Susan Schwartz

Profile | Research | Publications | Teaching

Costa Rica Seismogenic Zone Structure and Behavior

Subduction is a fundamental geological process generating and modifying continental crust and associated with severe natural hazards including earthquakes, volcanoes, and tsunami. The portion of a subduction zone capable of generating earthquakes (termed the seismogenic zone) is fairly restricted in depth but is responsible for releasing ~90% of the earth's seismic energy. Global observations at subduction zones reveal a large range in seismogenic behavior with variations in maximum earthquake magnitude, repeat time, and slip distributions. My research focuses on fundamental processes controlling earthquake occurrence and the large variations in earthquake behavior. Specifically, with many collaborators, I have been investigating the detailed seismic structure and seismic and geodetic behavior of the northern Costa Rica seismogenic zone. Using seismic tomography (DeShon et al., 2006), receiver function analysis (Linkimer et al., 2009) and integrated GPS modeling and seismicity studies (Newman et al., 2002; Bilek aet al., 2003; Norabuena et al. 2005; Deshon and Schwartz, 2004; Schwartz and DeShon, 2007; Outerbridge et al., 2010) we have learned that subduction of lithosphere with different genesis and therefore different geomorphic features, level of hydration and temperature profiles produce significant changes in seismic behavior.

Slow Slip and Tremor in the Northern Costa Rica Seismogenic Zone

It has been known for a long time that slip accompanying earthquakes accounts for only a fraction of plate tectonic displacements. Its most commonly been assumed that the rest of the motion occurs in continuous, aseismic slip. However, recently a fuller spectrum of strain release processes, including slow slip events, low and very low frequency earthquakes and seismic tremor has been observed (Schwartz, 2007; Schwartz and Rokosky, 2007). Slow slip events have the same fault motion as earthquakes but the slip occurs so slowly that it does not radiate seismic waves and therefore produces no ground shaking. Several episodes of slow slip and tremor have occurred at the plate boundary of northern Costa Rica between 2000 and 2009. The evidence for these events varies and consists of: 1) correlated fluid flow excursions and seismic tremor recorded on ocean bottom instruments in 2000 (Brown et al., 2005); 2) offsets in continuous GPS data in September 2003; 3) offsets in GPS data accompanied by seismic tremor in May 2007 (Outerbridge et al., 2010; Brown et al., 2009) and 4) strong prolonged seismic tremor in August 2008 and spring 2009. Modeling of the 2000 event suggested that slip occurred at shallow depth, between the surface and ~15 kilometers. The much better constrained slip distribution of the 2007 event consisted of 2 patches, the stronger centered at ~30 km depth, near the down dip transition from stick-slip to stable sliding, and the weaker patch located at ~6 km depth at the up dip edge of the shallow frictional transition. These results are significant in that they are the first to suggest that slow slip occurs at the up dip transition from stick-slip to stable sliding; locations of slow slip in other environments have been limited to the down dip frictional transition.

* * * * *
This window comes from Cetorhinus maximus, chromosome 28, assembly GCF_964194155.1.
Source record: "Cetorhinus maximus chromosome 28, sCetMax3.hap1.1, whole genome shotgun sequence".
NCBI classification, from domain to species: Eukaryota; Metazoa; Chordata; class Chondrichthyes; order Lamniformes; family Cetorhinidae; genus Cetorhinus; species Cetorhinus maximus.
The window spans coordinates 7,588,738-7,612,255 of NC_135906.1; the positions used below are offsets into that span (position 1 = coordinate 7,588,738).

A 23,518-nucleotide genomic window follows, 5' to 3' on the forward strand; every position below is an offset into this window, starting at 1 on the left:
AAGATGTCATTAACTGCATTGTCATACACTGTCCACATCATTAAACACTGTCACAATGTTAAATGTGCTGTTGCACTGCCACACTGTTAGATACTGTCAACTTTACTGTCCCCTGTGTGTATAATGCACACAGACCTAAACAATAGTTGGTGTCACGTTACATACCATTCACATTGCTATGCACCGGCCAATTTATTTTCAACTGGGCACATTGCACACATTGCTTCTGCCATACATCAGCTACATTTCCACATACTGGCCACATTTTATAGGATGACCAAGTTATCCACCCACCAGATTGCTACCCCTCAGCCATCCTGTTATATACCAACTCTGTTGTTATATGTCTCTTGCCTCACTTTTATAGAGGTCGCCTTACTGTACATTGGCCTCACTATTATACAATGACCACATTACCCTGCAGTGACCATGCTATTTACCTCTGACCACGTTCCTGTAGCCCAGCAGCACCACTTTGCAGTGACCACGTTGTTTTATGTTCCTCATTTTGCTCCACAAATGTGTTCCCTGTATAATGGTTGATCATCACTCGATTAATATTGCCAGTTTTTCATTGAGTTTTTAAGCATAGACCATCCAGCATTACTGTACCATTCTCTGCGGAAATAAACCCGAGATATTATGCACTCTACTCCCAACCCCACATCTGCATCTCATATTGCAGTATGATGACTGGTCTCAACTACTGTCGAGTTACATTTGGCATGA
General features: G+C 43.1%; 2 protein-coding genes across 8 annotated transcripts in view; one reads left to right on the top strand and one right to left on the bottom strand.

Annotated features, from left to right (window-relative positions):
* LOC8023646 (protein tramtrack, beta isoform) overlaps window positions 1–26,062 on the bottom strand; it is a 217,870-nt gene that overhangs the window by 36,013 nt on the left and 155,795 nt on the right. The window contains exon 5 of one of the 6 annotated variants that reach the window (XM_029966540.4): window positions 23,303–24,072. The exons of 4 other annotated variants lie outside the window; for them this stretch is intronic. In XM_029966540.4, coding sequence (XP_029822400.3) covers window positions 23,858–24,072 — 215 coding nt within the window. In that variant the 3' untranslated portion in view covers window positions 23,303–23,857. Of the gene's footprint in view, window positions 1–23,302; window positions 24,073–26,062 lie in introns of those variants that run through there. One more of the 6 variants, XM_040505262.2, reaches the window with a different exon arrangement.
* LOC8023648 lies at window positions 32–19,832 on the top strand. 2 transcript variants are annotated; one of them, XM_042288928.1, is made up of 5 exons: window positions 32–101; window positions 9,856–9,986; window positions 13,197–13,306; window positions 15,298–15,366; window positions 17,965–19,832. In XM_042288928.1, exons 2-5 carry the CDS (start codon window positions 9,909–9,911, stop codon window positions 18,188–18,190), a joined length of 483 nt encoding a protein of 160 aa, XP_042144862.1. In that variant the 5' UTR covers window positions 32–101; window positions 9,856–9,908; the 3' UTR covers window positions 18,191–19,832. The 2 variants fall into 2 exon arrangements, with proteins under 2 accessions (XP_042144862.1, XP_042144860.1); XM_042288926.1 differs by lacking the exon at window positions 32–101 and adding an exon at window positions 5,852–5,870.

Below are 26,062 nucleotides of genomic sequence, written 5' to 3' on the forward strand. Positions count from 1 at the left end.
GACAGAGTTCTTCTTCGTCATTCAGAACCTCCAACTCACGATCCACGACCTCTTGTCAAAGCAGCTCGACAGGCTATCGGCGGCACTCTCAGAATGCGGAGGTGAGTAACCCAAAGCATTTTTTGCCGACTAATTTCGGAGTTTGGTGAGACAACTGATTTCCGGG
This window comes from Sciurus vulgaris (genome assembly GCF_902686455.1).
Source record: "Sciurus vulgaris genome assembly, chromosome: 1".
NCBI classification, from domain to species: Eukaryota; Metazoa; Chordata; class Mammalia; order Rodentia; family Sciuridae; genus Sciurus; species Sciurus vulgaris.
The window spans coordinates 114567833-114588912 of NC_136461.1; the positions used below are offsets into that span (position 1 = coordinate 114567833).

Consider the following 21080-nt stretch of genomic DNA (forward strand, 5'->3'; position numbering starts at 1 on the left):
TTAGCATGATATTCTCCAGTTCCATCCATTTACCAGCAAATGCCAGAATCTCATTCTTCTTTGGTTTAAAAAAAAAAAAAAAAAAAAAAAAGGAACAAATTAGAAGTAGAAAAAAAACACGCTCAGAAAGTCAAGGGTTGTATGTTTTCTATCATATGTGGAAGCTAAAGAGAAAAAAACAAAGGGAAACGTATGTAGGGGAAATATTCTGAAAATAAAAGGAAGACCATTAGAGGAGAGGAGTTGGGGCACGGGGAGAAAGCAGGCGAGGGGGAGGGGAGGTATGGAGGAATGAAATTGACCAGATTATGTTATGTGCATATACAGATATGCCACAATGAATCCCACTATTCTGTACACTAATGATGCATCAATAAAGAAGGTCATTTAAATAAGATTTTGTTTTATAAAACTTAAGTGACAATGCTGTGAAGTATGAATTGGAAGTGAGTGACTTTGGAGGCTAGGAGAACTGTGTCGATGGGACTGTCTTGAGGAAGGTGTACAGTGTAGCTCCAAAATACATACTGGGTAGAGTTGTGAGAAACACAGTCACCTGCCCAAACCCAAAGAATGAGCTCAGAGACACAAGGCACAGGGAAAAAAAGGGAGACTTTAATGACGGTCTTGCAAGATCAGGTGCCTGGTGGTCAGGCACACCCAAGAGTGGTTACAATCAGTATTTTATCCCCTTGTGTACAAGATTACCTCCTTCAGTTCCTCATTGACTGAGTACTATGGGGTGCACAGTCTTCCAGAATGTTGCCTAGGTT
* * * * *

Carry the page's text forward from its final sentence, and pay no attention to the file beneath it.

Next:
Due to the relatively small surface displacements (1-2 cm) associated with Costa Rica slow slip events, the coincident occurrence of seismic tremor is important for their detection and study. Similar to tremor observations in southwest Japan, some Costa Rica tremor consists of swarms of low-frequency earthquakes (LFEs) that occur as repetitive stick-slip motion on the plate interface (Brown et al, 2009), contains very low frequency earthquakes, with dominant energy between 20-50 s, and appears to be tidally modulated. In contrast to most other regions, Costa Rica tremor occurs within the seismogenic zone in freely slipping regions, adjacent to patches that are presently accumulating strain (Walter et al, 2010).

Glacial Seismology

Interdisciplinary studies are an important component of our seismology program. Graduate student Jake Walter, in collaboration with seismologists Emily Brodsky and Susan Schwartz and glaciologist Slawek Tulaczyk, has been working in the quickly emerging interdisciplinary field of glacier-generated seismicity. In particular, he has been investigating the bi-daily, tidally modulated stick-slip speed-ups of Whillans Ice Plain in West Antarctica. These events are important for understanding ice stream dynamics and instability and as a possible glacial analogue for tectonic slow slip phenomena. We operated a network of GPS receivers and on-ice broadband seismometers in the austral summers of 2007, 2008 and 2010 on Whillans Ice Stream. These data reveal a strong correlation between amplitude of seismic waves generated at the rupture front and total slip achieved over the duration of the slip events (~ 30 min), suggesting slip-predictable behavior. Also, we detect variable rupture speed that correlates with inter-event stress accumulation. We are studying these behaviors to reveal important information regarding mechanics and dynamics of ice stream beds at the scale of 10s to 100s of km (Walter et al., 2010).